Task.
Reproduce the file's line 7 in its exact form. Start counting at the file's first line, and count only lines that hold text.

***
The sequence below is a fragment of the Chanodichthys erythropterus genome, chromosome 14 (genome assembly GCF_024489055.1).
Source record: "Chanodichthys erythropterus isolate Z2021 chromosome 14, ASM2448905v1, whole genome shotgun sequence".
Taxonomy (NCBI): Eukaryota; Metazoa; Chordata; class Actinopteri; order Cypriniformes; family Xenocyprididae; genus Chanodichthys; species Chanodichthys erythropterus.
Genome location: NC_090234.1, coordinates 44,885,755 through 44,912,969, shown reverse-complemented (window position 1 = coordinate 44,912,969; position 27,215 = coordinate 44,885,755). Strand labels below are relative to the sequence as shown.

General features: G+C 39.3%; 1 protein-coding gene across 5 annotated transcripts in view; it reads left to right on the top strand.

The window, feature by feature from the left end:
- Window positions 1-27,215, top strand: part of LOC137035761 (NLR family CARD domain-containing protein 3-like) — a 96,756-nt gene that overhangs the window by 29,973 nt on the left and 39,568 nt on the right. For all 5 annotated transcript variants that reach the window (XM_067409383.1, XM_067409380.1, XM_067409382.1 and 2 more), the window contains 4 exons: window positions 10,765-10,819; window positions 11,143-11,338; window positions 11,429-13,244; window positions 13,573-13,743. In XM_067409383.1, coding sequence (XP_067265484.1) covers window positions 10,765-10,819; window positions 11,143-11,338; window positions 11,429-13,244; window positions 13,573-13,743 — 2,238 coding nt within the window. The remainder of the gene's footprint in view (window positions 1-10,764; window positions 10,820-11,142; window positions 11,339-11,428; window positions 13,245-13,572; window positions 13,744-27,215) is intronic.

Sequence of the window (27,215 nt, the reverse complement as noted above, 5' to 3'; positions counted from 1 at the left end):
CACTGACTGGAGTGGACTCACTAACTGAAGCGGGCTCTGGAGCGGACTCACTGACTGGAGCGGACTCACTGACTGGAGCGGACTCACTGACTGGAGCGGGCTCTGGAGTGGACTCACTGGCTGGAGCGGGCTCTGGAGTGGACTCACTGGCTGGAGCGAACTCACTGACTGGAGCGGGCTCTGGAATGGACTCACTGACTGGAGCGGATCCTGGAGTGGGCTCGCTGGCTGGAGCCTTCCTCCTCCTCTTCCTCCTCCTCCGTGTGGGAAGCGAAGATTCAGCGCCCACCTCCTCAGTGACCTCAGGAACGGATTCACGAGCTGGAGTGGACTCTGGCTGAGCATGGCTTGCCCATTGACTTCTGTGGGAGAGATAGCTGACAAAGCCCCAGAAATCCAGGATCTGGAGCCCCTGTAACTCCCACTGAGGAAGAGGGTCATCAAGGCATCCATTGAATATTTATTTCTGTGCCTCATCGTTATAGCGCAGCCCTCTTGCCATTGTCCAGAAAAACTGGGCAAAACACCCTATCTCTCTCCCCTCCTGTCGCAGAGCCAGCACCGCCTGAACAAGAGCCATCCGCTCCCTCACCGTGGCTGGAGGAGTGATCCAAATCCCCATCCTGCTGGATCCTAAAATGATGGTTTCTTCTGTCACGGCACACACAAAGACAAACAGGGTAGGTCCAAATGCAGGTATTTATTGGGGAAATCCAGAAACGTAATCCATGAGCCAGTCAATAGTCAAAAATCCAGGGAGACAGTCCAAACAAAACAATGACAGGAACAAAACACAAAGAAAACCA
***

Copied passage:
- Window positions 1-27,215, top strand: part of LOC137035761 (NLR family CARD domain-containing protein 3-like) — a 96,756-nt gene that overhangs the window by 29,973 nt on the left and 39,568 nt on the right. For all 5 annotated transcript variants that reach the window (XM_067409383.1, XM_067409380.1, XM_067409382.1 and 2 more), the window contains 4 exons: window positions 10,765-10,819; window positions 11,143-11,338; window positions 11,429-13,244; window positions 13,573-13,743. In XM_067409383.1, coding sequence (XP_067265484.1) covers window positions 10,765-10,819; window positions 11,143-11,338; window positions 11,429-13,244; window positions 13,573-13,743 — 2,238 coding nt within the window. The remainder of the gene's footprint in view (window positions 1-10,764; window positions 10,820-11,142; window positions 11,339-11,428; window positions 13,245-13,572; window positions 13,744-27,215) is intronic.